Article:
Colorado saw a significant increase in obesity from 2015 to 2016, but remains the leanest state in the nation. The state's adult obesity rate climbed from 20.2 percent in 2015 to 22.3 percent in 2016, according to the U.S. Centers for Disease Control and Prevention.
Like most of the nation, Colorado saw its obesity rate increase steadily for two decades before it began leveling off during the past few years. According to the CDC, Colorado was one of four states that saw a statistically significant increase from 2015 to 2016. The health department will continue to monitor annual changes to determine if this recent spike in obesity is a trend.
"Regardless of the state's ranking as the leanest state in the nation, we know too many Coloradans are overweight or obese," said Dr. Larry Wolk, executive director and chief medical officer at the Colorado Department of Public Health and Environment. "We will continue to work with our partners statewide to make it easier for Coloradans to eat healthier and move more."
Obesity is a complex problem, with many causes and consequences. Causes are systemic and demand changes to the food environment, physical environment, personal behavior and social norms. Consequences include a higher risk for heart disease, stroke, type 2 diabetes and certain types of cancer.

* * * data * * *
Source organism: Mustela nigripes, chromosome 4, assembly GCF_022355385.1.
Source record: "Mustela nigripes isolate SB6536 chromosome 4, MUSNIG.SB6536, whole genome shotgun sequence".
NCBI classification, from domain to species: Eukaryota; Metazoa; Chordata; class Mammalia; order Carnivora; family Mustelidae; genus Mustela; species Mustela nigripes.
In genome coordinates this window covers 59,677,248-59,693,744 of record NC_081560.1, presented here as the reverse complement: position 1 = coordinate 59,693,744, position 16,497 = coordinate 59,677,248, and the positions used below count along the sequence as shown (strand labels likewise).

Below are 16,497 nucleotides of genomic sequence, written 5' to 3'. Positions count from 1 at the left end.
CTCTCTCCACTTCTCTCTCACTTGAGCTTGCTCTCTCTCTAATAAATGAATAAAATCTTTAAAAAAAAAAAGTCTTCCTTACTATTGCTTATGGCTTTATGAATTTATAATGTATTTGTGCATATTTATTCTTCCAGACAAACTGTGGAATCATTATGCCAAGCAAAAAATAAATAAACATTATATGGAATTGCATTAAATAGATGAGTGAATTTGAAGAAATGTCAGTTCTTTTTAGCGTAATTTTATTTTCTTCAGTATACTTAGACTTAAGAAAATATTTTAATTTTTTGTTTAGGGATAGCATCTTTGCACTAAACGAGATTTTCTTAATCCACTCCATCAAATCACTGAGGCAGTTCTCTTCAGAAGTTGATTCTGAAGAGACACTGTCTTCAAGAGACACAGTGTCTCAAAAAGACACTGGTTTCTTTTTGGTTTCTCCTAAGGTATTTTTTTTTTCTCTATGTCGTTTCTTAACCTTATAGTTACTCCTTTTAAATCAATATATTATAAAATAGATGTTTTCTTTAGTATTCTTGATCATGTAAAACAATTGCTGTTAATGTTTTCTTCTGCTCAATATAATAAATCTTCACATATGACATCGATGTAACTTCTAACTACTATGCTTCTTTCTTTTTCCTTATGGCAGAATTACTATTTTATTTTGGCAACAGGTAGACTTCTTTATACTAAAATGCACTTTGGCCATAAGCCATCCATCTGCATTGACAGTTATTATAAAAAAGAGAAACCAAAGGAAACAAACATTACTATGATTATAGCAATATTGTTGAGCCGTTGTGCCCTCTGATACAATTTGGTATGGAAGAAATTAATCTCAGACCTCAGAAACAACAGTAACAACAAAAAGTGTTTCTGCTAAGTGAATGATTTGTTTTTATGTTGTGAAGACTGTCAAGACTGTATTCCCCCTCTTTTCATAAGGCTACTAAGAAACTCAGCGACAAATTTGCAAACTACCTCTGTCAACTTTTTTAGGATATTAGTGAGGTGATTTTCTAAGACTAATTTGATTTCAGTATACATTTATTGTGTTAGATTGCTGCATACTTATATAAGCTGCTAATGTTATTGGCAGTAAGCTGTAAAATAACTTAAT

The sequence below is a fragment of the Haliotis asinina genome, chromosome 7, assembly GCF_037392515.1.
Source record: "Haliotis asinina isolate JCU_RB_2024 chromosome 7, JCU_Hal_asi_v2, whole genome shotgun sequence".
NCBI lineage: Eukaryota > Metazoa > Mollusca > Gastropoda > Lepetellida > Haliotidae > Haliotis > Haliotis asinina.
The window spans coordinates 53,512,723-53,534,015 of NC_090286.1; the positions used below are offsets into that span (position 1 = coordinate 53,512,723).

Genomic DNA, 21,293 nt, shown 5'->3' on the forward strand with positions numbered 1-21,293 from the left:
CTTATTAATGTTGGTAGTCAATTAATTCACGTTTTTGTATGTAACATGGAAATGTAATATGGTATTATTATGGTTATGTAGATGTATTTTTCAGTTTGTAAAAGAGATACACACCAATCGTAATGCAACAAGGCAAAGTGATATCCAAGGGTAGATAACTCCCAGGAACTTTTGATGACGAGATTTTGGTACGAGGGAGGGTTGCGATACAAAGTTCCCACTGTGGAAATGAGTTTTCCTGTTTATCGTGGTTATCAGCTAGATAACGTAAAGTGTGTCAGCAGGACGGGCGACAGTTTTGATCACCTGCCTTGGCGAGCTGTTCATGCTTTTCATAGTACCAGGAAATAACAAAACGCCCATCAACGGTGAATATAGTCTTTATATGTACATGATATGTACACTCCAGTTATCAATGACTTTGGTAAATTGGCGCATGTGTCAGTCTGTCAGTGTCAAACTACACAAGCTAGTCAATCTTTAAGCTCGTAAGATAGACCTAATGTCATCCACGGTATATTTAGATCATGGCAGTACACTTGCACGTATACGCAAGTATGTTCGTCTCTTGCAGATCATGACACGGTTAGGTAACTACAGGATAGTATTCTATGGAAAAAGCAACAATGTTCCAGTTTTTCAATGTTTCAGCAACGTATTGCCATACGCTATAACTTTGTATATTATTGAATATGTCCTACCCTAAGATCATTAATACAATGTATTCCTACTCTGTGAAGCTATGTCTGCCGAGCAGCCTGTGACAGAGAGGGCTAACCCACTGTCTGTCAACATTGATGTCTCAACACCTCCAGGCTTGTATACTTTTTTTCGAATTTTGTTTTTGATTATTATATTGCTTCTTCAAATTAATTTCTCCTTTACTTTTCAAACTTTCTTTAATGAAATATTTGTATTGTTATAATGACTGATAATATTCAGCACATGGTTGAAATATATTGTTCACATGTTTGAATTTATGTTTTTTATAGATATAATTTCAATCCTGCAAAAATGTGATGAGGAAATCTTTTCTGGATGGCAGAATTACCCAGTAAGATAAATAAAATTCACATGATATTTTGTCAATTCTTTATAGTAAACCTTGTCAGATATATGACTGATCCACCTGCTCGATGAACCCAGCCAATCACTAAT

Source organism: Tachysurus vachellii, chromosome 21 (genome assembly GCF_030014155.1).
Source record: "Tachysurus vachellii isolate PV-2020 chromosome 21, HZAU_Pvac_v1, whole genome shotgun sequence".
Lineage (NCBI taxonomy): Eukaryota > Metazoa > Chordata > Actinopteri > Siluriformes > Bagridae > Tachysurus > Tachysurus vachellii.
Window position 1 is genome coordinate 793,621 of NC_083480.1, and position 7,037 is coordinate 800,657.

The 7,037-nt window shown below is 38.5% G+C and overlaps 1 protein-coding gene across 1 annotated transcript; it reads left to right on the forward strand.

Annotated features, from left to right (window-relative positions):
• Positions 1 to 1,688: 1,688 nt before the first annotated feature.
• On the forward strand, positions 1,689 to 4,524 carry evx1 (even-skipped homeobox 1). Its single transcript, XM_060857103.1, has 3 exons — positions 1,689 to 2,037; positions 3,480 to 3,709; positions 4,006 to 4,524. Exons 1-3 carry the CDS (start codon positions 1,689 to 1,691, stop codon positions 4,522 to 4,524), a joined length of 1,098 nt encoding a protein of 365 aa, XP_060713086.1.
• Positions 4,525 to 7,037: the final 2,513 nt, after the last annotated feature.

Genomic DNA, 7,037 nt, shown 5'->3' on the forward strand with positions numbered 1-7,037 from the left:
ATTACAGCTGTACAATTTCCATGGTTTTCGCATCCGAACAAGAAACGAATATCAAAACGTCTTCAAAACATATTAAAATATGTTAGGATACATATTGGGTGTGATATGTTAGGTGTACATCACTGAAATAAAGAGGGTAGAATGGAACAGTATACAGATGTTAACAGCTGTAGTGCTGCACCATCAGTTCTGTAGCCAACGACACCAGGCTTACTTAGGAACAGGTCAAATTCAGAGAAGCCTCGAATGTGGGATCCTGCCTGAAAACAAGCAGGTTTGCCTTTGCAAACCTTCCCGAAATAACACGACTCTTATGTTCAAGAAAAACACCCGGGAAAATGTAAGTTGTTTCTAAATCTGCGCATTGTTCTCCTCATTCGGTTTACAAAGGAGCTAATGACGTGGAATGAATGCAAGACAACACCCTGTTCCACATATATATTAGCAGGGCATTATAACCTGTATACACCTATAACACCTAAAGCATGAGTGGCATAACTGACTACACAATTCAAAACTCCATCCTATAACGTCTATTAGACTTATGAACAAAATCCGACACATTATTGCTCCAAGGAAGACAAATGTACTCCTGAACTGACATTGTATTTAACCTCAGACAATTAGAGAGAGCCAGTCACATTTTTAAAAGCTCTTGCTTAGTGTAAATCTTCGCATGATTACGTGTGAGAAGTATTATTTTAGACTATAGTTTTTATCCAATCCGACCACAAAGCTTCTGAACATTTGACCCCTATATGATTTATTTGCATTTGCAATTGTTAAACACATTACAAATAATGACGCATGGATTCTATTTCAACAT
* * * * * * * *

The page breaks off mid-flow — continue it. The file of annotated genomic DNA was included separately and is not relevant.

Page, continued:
These consequences are preventable, however. The state health department works with communities, local public health agencies and statewide partners to reduce obesity by supporting safe, easy access to healthy food and physical activity in neighborhoods, day care centers, schools, worksites and hospitals. It supports state initiatives to improve and expand bike and pedestrian infrastructure and national efforts to promote walking and walkable communities.
Despite the recent rise in the state's obesity rate, Coloradans are moving more. According to the CDC, the proportion of Colorado adults who reported no recreational physical activity dropped from 17.9 percent in 2015 to 15.8 percent in 2016.
Research shows obesity prevention works best if it starts early. The health department continues to enhance the nutritional value of its food assistance programs for low-income children by offering more whole, grains, fresh produce and healthy drinks and focusing on nutrition education and breastfeeding support for new parents. The proportion of children participating in the Colorado Special Supplemental Nutrition Program for Women, Infants and Children who have obesity dropped from 8.4 percent in 2012 to 7 percent in 2016.